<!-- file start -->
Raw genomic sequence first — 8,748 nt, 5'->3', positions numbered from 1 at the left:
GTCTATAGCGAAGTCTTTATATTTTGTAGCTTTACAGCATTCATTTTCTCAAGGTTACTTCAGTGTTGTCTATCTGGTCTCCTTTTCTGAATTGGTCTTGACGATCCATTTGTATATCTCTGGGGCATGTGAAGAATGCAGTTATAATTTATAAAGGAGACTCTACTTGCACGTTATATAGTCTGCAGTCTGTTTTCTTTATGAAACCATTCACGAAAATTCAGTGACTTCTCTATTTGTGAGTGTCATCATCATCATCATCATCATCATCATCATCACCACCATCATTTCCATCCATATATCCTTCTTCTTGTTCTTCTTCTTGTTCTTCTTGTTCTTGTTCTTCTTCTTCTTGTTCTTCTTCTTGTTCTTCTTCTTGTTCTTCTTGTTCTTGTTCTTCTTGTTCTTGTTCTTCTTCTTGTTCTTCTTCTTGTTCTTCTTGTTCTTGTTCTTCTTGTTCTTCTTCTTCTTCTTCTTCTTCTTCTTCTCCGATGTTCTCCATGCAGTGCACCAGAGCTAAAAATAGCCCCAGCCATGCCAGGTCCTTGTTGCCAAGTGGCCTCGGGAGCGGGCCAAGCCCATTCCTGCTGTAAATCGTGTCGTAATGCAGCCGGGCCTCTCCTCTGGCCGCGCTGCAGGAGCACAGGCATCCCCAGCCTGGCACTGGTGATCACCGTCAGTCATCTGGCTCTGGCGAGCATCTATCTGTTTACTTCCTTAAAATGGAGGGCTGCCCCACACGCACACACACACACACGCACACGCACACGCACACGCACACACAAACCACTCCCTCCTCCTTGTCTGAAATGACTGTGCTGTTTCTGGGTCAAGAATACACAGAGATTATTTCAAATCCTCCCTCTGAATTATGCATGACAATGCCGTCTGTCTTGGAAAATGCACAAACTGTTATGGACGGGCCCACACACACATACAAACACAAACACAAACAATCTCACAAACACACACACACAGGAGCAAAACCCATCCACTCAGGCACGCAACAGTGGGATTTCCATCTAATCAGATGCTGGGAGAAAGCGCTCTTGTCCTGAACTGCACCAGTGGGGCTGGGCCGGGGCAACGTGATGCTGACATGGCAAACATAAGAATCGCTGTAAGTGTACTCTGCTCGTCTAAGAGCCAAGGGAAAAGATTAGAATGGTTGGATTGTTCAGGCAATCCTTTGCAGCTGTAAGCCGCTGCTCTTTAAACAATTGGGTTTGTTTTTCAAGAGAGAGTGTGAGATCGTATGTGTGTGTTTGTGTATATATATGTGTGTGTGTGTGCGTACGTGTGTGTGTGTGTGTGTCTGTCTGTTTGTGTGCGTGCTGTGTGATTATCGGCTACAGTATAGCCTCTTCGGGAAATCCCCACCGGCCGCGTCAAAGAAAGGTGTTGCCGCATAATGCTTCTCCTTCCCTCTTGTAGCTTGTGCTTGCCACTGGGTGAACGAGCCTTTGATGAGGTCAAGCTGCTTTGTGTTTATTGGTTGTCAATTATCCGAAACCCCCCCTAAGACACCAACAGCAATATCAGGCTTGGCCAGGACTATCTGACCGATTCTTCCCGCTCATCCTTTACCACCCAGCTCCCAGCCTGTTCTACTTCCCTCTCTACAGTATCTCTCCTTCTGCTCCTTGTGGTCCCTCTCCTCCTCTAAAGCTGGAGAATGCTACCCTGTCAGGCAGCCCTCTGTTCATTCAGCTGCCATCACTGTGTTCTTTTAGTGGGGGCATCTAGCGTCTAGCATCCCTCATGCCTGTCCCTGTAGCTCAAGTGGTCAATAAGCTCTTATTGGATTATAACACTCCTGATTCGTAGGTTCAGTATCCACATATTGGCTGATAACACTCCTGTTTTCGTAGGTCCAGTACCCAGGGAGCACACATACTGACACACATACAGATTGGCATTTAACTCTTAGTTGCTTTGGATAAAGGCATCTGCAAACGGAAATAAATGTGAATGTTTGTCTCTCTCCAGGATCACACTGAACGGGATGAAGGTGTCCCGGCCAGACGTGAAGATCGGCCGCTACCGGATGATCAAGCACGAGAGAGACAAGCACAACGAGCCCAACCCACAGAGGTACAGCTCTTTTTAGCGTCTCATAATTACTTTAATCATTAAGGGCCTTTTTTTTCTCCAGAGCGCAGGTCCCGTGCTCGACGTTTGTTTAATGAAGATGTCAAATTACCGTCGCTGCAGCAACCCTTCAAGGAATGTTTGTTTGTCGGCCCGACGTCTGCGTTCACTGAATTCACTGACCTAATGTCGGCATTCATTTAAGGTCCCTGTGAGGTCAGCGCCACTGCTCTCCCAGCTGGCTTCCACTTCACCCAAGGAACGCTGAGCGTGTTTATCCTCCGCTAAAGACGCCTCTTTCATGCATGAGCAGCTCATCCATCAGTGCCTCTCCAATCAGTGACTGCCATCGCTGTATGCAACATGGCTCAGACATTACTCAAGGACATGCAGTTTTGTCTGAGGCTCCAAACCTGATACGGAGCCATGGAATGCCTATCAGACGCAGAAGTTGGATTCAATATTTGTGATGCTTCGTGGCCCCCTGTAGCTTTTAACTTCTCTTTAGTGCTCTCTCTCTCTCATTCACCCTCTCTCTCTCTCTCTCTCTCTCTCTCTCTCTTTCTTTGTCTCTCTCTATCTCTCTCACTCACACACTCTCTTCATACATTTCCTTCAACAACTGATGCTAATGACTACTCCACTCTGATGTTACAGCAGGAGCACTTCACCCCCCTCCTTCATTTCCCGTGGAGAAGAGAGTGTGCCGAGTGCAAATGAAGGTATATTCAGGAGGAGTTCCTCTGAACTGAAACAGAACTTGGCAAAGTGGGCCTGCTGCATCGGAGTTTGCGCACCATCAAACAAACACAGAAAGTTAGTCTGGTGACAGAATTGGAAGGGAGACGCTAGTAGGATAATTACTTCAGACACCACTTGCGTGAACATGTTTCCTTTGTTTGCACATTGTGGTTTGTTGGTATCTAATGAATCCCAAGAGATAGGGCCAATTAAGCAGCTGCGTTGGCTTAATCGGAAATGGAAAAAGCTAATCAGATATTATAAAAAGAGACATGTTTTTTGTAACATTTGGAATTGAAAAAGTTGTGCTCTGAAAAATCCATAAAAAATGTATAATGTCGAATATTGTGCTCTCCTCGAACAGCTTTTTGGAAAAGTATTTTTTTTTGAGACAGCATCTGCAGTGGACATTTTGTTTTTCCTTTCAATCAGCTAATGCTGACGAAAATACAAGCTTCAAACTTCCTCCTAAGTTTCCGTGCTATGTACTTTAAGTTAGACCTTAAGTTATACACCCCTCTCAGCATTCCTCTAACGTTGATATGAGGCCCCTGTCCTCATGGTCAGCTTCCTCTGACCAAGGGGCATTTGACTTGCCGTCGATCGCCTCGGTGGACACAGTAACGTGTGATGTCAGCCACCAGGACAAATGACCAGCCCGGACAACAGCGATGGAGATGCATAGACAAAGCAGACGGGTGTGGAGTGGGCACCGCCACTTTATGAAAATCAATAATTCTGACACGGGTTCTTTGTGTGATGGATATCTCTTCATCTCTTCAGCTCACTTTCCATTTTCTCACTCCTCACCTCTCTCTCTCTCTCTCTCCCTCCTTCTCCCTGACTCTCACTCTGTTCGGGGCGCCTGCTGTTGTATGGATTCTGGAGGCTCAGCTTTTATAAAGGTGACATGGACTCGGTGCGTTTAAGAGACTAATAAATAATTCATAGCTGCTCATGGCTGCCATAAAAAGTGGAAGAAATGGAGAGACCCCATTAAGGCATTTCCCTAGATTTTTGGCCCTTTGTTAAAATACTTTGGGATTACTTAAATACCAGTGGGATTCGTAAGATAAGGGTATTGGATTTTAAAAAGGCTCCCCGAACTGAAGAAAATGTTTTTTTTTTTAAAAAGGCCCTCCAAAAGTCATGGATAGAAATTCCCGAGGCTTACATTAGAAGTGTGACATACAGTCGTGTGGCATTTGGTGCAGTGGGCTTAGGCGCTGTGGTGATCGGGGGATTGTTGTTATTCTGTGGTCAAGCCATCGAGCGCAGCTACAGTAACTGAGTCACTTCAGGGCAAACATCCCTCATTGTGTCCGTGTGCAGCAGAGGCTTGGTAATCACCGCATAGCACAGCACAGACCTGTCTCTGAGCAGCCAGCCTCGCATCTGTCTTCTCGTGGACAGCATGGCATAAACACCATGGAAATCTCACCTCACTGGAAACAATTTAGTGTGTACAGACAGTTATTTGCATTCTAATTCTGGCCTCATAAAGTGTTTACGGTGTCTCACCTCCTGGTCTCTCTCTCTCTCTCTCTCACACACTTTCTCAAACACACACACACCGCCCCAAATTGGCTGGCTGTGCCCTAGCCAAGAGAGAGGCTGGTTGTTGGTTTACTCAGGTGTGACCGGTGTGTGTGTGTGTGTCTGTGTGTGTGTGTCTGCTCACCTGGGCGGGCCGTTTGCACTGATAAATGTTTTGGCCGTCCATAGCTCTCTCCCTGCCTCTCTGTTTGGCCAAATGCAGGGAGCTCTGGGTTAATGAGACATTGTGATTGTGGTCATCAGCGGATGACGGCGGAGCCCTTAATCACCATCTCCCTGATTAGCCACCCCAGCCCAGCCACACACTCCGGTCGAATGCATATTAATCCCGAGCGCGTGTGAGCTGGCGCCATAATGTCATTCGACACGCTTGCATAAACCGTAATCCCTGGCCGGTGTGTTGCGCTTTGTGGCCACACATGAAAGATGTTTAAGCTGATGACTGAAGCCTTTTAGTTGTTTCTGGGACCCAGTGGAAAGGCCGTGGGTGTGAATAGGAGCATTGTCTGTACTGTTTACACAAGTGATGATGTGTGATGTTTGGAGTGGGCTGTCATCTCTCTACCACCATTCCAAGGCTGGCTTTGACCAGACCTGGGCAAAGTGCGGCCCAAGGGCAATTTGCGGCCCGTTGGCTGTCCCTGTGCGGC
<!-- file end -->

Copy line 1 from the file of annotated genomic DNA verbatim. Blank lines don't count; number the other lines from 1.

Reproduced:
Raw genomic sequence first — 8,748 nt, 5'->3', positions numbered from 1 at the left: